“I just finished a great novel by Helena P. Schrader. She is from Blue Hill and has written several enthralling novels about the gallant men of the air war in Britain during World War II. I found her latest, ‘Moral Fibre,’ another exciting, excellent and poignant read! I could not put it down.

“I was drawn quickly into the life of bomber pilot ‘Kit’ Moran and his personal history of being deemed LMF, lacking in moral fibre, for refusing to fly a mission. After being examined by a psychiatrist, in terrific back-and-forth dialogue, he is released back to flying.

“The title of the book is very apt as there are three aspects of moral fibre in the novel. First is the moral fibre of steeling oneself to do what has to be done, i.e. fly dangerous missions bombing Germany. The second is said by Rev. Reddings in his sermon at a wedding in the novel. He asks if being a survivor of the war is God having “given us a second chance to demonstrate our moral fibre?…..an obligation to counter lies, prejudice, hatred and arrogance with truth, tolerance, justice and righteousness?” The third refers to the moral fibre of Kit’s girlfriend Georgina, who loves, cares for and supports him after he is injured in the war.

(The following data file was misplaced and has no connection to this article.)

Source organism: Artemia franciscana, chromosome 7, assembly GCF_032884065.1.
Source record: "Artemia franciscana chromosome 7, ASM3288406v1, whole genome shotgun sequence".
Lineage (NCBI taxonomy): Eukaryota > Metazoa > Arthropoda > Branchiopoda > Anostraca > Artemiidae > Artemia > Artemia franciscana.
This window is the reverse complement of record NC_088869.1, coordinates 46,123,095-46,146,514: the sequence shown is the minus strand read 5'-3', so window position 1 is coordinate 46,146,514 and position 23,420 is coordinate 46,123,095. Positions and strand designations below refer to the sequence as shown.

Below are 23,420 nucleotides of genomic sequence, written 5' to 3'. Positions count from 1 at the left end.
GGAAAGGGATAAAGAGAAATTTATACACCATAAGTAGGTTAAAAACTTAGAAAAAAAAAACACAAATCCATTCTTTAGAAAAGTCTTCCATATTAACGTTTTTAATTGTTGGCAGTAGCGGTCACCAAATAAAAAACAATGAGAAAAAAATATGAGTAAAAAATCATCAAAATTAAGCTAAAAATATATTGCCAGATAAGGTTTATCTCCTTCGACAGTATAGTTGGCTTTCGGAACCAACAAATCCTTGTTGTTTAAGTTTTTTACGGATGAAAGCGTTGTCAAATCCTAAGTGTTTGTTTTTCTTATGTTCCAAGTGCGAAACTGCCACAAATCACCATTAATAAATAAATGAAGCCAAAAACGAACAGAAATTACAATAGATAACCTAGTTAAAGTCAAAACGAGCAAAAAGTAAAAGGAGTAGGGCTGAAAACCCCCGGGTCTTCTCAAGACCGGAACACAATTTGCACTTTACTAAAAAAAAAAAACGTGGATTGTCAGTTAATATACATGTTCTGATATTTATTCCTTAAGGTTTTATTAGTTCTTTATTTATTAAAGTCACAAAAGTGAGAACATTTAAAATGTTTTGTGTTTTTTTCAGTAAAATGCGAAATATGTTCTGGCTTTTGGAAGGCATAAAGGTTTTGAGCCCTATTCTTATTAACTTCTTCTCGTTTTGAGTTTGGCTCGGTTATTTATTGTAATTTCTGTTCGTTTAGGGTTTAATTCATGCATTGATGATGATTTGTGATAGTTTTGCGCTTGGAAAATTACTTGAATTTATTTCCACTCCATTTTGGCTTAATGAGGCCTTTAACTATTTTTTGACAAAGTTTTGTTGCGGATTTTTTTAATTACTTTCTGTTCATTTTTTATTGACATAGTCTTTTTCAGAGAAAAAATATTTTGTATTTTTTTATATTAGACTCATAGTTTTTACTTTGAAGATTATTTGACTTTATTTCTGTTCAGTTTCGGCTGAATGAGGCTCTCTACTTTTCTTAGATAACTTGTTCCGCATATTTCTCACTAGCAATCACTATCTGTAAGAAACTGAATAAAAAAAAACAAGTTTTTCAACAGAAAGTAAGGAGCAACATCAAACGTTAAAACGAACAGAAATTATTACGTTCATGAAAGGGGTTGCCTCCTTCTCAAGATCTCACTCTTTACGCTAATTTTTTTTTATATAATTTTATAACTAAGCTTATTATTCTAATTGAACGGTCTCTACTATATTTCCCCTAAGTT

“The missions over Germany are thrillingly described. Each man’s job is shown in detail during the flights over and back. How the Lancaster bomber flew, its strength and weakness, are all shown via dialogue among the crew and in superb, exciting action.

“Racism is shown through the thoughts and reactions of Kit and Kit’s mother, who is of mixed race; her mother is from the African Zulu people. Also the risk of loving someone very deeply, though they could be shot down at any moment, is poignantly depicted through Kit’s and Georgina’s evolving thoughts and feelings toward each other.

“There are lots of deep thoughts about war, romance during wartime, and class and racial prejudice. I had to put down the book many times to think about the many excellent philosophical questions Schrader posed. This is one I will definitely re-read.” — SUSAN MARTIN, Cumberland

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